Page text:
The Complete Fisher Forum Forum Index The Complete Fisher Forum
Social, Fly, Coarse and Sea Fishing with Fly Tying
 
 FAQFAQ   SearchSearch   MemberlistMemberlist   Referral CenterReferral Center    CalendarCalendar    RegisterRegister 
 ProfileProfile   Log in to check your private messagesLog in to check your private messages   Log inLog in   ChatChat    Fisheries DatabaseFisheries   Donate    RSS Feed
http://www.completefisher.com/ad_rates.html

Ramping it up for trout Trout in the River Nar have been gi

 
Post new topic   Reply to topic       The Complete Fisher Forum Forum Index -> Conservation -> Conservation Updates
View previous topic :: View next topic  
Author Message
EA Updates
500 Post Club
User is Offline


Joined: 21 Jan 2008
Posts: 518

PostPosted: Sat Mar 20, 2010 1:51 am    Post subject: Ramping it up for trout Trout in the River Nar have been gi Reply with quote

3rd March 2010

Ramping it up for trout

Trout in the River Nar have been given a helping hand by the Environment Agency, following a £10k project to allow them to swim up an existing weir near Pentney.

Trout in the River Nar have been given a helping hand by the Environment Agency, following a £10k project to allow them to swim up an existing weir near Pentney.

Brown and sea trout, which have seen a UK-wide decline, need shallow gravel beds in which to spawn. Unfortunately structures in the river can often make migrating upstream to these areas very difficult. So the Environment Agency has created ramps below a metre-high weir in the river near Pentney to help make this possible. Three thirty centimetre high ramps have been built in the river downstream of the weir, using 140 tonnes of clean rock and gravel from a nearby quarry.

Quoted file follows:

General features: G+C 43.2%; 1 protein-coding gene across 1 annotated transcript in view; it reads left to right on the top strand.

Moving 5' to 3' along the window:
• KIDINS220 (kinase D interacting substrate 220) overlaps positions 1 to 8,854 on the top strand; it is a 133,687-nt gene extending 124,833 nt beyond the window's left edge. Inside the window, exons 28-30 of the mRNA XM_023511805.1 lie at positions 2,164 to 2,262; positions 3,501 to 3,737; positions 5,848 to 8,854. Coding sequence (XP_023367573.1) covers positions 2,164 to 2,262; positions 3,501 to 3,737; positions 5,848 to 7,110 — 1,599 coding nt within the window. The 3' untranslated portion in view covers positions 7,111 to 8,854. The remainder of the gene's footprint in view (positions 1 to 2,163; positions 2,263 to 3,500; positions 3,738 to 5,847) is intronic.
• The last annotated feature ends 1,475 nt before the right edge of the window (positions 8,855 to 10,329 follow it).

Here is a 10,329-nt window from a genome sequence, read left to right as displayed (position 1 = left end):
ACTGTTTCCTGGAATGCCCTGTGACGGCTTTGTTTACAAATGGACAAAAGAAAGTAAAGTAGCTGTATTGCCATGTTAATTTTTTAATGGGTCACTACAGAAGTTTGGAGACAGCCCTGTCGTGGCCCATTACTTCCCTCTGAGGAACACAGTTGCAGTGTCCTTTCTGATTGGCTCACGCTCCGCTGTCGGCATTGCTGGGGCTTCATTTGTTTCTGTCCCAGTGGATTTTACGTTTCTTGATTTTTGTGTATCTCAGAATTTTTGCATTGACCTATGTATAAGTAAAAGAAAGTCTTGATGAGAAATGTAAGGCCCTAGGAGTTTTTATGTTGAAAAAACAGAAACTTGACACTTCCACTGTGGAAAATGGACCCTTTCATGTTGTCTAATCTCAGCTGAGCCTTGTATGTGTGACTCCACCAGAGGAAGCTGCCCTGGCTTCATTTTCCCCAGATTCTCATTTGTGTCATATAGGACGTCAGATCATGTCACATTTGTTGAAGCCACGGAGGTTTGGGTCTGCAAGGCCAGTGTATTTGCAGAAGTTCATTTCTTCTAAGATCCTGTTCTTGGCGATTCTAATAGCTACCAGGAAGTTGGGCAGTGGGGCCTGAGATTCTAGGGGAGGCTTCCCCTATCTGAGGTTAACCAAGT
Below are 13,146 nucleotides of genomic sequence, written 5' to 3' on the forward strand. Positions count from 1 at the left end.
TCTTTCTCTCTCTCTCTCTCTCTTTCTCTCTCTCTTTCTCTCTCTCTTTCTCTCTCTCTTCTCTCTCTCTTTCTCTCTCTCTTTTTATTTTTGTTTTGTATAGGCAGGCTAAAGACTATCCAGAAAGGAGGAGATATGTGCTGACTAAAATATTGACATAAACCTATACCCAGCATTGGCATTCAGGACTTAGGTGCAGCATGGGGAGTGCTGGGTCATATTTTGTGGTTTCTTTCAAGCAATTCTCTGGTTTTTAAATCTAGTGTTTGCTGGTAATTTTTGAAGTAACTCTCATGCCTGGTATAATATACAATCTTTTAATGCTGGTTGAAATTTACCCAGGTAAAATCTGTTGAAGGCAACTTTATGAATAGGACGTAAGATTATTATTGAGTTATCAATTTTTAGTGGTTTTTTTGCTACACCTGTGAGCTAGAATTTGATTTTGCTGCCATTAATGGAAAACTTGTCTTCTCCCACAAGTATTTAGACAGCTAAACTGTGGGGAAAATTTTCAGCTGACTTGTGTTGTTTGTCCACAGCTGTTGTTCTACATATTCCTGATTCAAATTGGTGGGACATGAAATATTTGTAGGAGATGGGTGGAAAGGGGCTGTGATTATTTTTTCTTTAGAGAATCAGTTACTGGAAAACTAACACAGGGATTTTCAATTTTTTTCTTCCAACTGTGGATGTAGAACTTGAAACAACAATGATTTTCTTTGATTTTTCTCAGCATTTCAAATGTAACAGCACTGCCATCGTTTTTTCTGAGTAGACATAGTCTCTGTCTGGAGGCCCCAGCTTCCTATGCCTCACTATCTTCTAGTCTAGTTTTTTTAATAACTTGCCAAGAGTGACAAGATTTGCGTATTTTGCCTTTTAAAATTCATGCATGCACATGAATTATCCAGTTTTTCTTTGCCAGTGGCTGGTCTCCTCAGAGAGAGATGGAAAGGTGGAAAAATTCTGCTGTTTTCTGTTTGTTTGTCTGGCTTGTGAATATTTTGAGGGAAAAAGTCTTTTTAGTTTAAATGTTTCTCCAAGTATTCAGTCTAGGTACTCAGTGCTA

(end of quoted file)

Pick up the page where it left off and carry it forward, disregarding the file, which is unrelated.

Chris Bell, fisheries technical specialist, said “The River Nar has brown trout as well as small numbers of sea trout which enter the river at King’s Lynn. These fish need to reach the gravel beds of the upper Nar where they spawn. We’ve worked together with local landowners and our project partners, the Wild Trout Trust to enable them to do this much more easily. We hope that the trout population of the river will increase, which would improve the ecology of the river and be good news for anglers.”

The project is part of the wider Anglian Sea Trout Project, which aims to improve numbers of sea trout in Anglian Rivers. Investigations are underway to allow these fish better access past tidal gates on the Rivers Nar, Babingley, Ingol, Burn and Stiffkey.

Brown trout and sea trout are actually the same species of fish (Salmo trutta) and breed in freshwater. Depending upon environmental factors such as food and habitat availability, some of the young will choose to remain in the river (brown trout) and some will migrate to sea.

Sea trout live in the estuaries and will also move around the coast, growing rapidly. After one or two years at sea, they will swim back into freshwater to spawn.
Back to top
View user's profile Send private message
Display posts from previous:   
Post new topic   Reply to topic       The Complete Fisher Forum Forum Index -> Conservation -> Conservation Updates All times are GMT
Page 1 of 1

 
Jump to:  
You cannot post new topics in this forum
You cannot reply to topics in this forum
You cannot edit your posts in this forum
You cannot delete your posts in this forum
You cannot vote in polls in this forum

This board is protected by Phpbbantispam
Powered by phpBB © 2001, 2005 phpBB Group